Till We Have Faces ★★★☆☆

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Title: Till We Have Faces
Series: ———-
Author: C.S. Lewis
Rating: 3 of 5 Stars
Genre: Allegory
Pages: 309
Words: 84K



Synopsis:

From Wikipedia

The story tells the ancient Greek myth of Cupid and Psyche, from the perspective of Orual, Psyche’s older sister.

It begins as the complaint of Orual as an old woman, who is bitter at the injustice of the gods. She has always been ugly, but after her mother dies and her father the King of Glome remarries, she gains a beautiful half-sister Istra, whom she loves as her own daughter, and who is known throughout the novel by the Greek version of her name, Psyche. Psyche is so beautiful that the people of Glome begin to offer sacrifices to her as to a goddess. The Priest of the goddess Ungit, a powerful figure in the kingdom, then informs the king that various plagues befalling the kingdom are a result of Ungit’s jealousy, so Psyche is sent as a human sacrifice to the unseen “God of the Mountain” at the command of Ungit, the mountain-god’s mother. Orual plans to rescue Psyche but falls ill and is unable to prevent anything.

When she is well again, Orual arranges to go to where Psyche was stranded on the mountain, either to rescue her or to bury what remains of her. She is stunned to find Psyche is alive, free from the shackles in which she had been bound, and furthermore says she does not need to be rescued in any way. Rather, Psyche relates that she lives in a beautiful castle that Orual cannot see, as the God of the Mountain has made her a bride rather than a victim. At one point in the narrative, Orual believes she has a brief vision of this castle, but then it vanishes like a mist. Hearing that Psyche has been commanded by her new god-husband not to look on his face (all their meetings are in the nighttime), Orual is immediately suspicious. She argues that the god must be a monster, or that Psyche has actually started to hallucinate after her abandonment and near-death on the mountain, that there is no such castle at all, and that her husband is actually an outlaw who was hiding on the mountain and takes advantage of her delusions in order to have his way with her. Orual says that because either possibility is one that she cannot abide by, she must disabuse her sister of this illusion.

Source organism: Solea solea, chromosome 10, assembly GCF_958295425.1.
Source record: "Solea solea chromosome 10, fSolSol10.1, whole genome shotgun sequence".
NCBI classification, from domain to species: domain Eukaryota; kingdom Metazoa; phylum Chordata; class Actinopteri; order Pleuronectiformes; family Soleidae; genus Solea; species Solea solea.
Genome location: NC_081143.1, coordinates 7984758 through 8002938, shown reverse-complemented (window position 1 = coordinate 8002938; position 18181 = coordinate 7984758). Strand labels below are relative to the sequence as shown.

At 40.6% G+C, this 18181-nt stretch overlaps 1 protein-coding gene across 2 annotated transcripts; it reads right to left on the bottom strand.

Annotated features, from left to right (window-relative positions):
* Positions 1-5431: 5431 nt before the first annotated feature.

She returns a second time, bringing Psyche a lamp for her to use while her “husband” sleeps, and when Psyche insists that she will not betray her husband by disobeying his command, Orual threatens both Psyche and herself, stabbing herself in the arm to show she is capable of following through on her threat. Ultimately, reluctantly, Psyche agrees because of the coercion and her love for her sister.

When Psyche disobeys her husband, she is immediately banished from her beautiful castle and forced to wander as an exile. The God of the Mountain appears to Orual, stating that Psyche must now endure hardship at the hand of a force he himself could not fight (likely his mother the goddess Ungit), and that “You too shall be Psyche,” which Orual attempts to interpret for the rest of her life, usually taking it to mean that as Psyche suffers, she must suffer also. She decries the injustice of the gods, saying that if they had shown her a picture of Psyche’s happiness that was easier to believe, she would not have ruined it. From this day forward she vows that she will keep her face veiled at all times.